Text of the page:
Monday, March 23, 2020

And the people stayed home.

I've been seeing this posted in many different ways on Facebook and it is a good reminder for people to slow down and just start to live again. I also was fortunate enough to be able to read this below.

Remember when we used to say, "I wish I had time to ....."?
Time for action my friends.
So let's share what we are doing that we never had time for before ...
I will start doing mine tomorrow!
- Corinne Nowoczin (a wise woman I just happen to be related to)

She's right, you know. Now is a great time to hit that To Do List with fervour. I personally am getting around to finishing my Christmas 2019 projects when I'm not fulfilling orders from the online store, working on the website, the warehouse, or the RV. Two are done (shown in part below) and I have three more to go.


If you're like me and leave Christmas presents until it is (almost) too late, now is a great time to start. I know you have patterns and yarns and buttons, etc. that have just been waiting patiently in your stash hoping to be used sooner rather than later.

We're probably going to have a lot of babies born before the end of the year and they're all going to need blankets and sweaters and hats. What a great way to use up those finer weight yarns.

For those bits and bobs that you just can't bring yourself to throw out, making Temperature Blankets is an option but most people say they get too big if you do a full year size. So do a Vegas Blanket instead. I used to be able to find all sorts of images and patterns for these until Temperature Blankets became popular. Now, nothing. So here's the gist of it. It can be either knit or crocheted. It uses up stash at an amazing rate and the pattern changes every single row so you don't have to memorize a pattern.
VEGAS BLANKET

Ingredients
One die and one coin
Six different colours or colourways of yarn (numbered 1 through 6)
(use a favourite afghan pattern to determine how much yarn you will need)
Needle or hook the proper size for your yarn

Knit Recipe 

Again, gleaning information from a favourite afghan pattern, leaving a 6" tail, cast on your preferred number of stitches with yarn colour of your choosing. Cut yarn leaving a 6" tail. These tails will form a fringe so make sure you are casting on enough stitches for the full length of your afghan.

Next row: Roll your die to determine which colour to use
Flip your coin to determine which stitch to use.
Heads = knit     Tails = purl
(or whatever variation you want to use)

Continue in this manner, remembering to leave 6" tails for fringe, until your afghan is your preferred size or until you run out of yarn. You can always add more fringe the traditional way if you have just a smidge more yarn to use up.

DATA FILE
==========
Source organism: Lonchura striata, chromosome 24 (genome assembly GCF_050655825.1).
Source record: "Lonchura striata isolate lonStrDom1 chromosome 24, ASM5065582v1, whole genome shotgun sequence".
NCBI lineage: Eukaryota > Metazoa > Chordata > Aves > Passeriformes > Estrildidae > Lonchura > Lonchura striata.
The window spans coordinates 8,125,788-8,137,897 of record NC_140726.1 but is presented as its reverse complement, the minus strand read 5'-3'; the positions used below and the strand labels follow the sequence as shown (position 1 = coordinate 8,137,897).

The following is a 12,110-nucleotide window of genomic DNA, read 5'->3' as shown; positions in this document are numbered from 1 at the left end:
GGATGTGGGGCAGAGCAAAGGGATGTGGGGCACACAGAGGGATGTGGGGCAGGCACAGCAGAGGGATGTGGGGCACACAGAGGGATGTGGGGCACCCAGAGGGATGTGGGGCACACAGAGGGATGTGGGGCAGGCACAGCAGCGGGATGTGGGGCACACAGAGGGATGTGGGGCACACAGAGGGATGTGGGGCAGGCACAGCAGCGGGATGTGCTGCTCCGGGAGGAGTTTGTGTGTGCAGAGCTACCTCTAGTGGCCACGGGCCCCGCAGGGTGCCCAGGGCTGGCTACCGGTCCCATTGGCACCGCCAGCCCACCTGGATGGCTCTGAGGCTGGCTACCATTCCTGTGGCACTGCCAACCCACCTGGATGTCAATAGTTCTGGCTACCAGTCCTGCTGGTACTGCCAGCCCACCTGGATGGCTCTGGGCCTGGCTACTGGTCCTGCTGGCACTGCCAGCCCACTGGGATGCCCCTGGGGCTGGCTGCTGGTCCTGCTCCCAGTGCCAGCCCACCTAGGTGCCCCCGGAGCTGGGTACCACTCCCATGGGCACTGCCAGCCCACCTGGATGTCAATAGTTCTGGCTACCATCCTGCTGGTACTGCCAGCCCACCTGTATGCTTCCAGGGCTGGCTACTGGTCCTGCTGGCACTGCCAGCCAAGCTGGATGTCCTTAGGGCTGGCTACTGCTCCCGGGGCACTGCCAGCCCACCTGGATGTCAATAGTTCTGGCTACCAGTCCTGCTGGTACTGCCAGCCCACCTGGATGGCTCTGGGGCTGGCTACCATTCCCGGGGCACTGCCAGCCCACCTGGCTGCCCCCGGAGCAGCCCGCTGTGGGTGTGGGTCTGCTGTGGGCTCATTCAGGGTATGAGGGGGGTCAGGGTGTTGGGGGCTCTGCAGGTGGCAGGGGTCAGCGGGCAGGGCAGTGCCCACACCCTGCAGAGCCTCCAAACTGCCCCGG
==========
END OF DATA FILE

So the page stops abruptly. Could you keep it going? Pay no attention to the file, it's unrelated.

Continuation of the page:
Crochet Recipe

Again, from a favourite afghan pattern, leaving a 6" tail, chain your preferred number of stitches with yarn colour of your choosing. Cut yarn leaving a 6" tail. These tails will form a fringe so make sure you are chaining enough stitches for the full length of your afghan.

Next row: Roll your die to determine which colour to use
Flip your coin to determine which stitch to use.
Heads = single crochet     Tails = double crochet
(or whatever variation you want to use)

Continue in this manner, remembering to leave 6" tails for fringe, until your afghan is your preferred size or until you run out of yarn. You can always add more fringe the traditional way if you have just a smidge more yarn to use up.

Even though this is a random pattern, the results are always gorgeous.

Hope this free pattern helps to keep you sane through your self imposed isolation and I want to see all your finished projects on my Facebook page.

If you get really adventurous, you could use one of these. 😁
written by Lori, happy TCL owner, who has a cat that never sits on my lap, has a cat sleeping on my lap while I work at the computer.

Monday, March 16, 2020

Serendipity or just good timing?

ser en dip i ty
(noun)

the occurrence and development of events by chance in a happy or beneficial way

Or as I like to describe it - a happy accident. 

Way back in November when I made the hard decision to close the brick and mortar store, I never thought I would be looking back on that day and thinking, "Wow! Sure glad I did that when I did!" Who knew we were going to be inundated with a pandemic? Who knew people were going to be hoarding toilet paper? TOILET PAPER!!! I don't know about you but if I am forced to self quarantine for a minimum two weeks, I'm hoarding food and yarn, NOT toilet paper!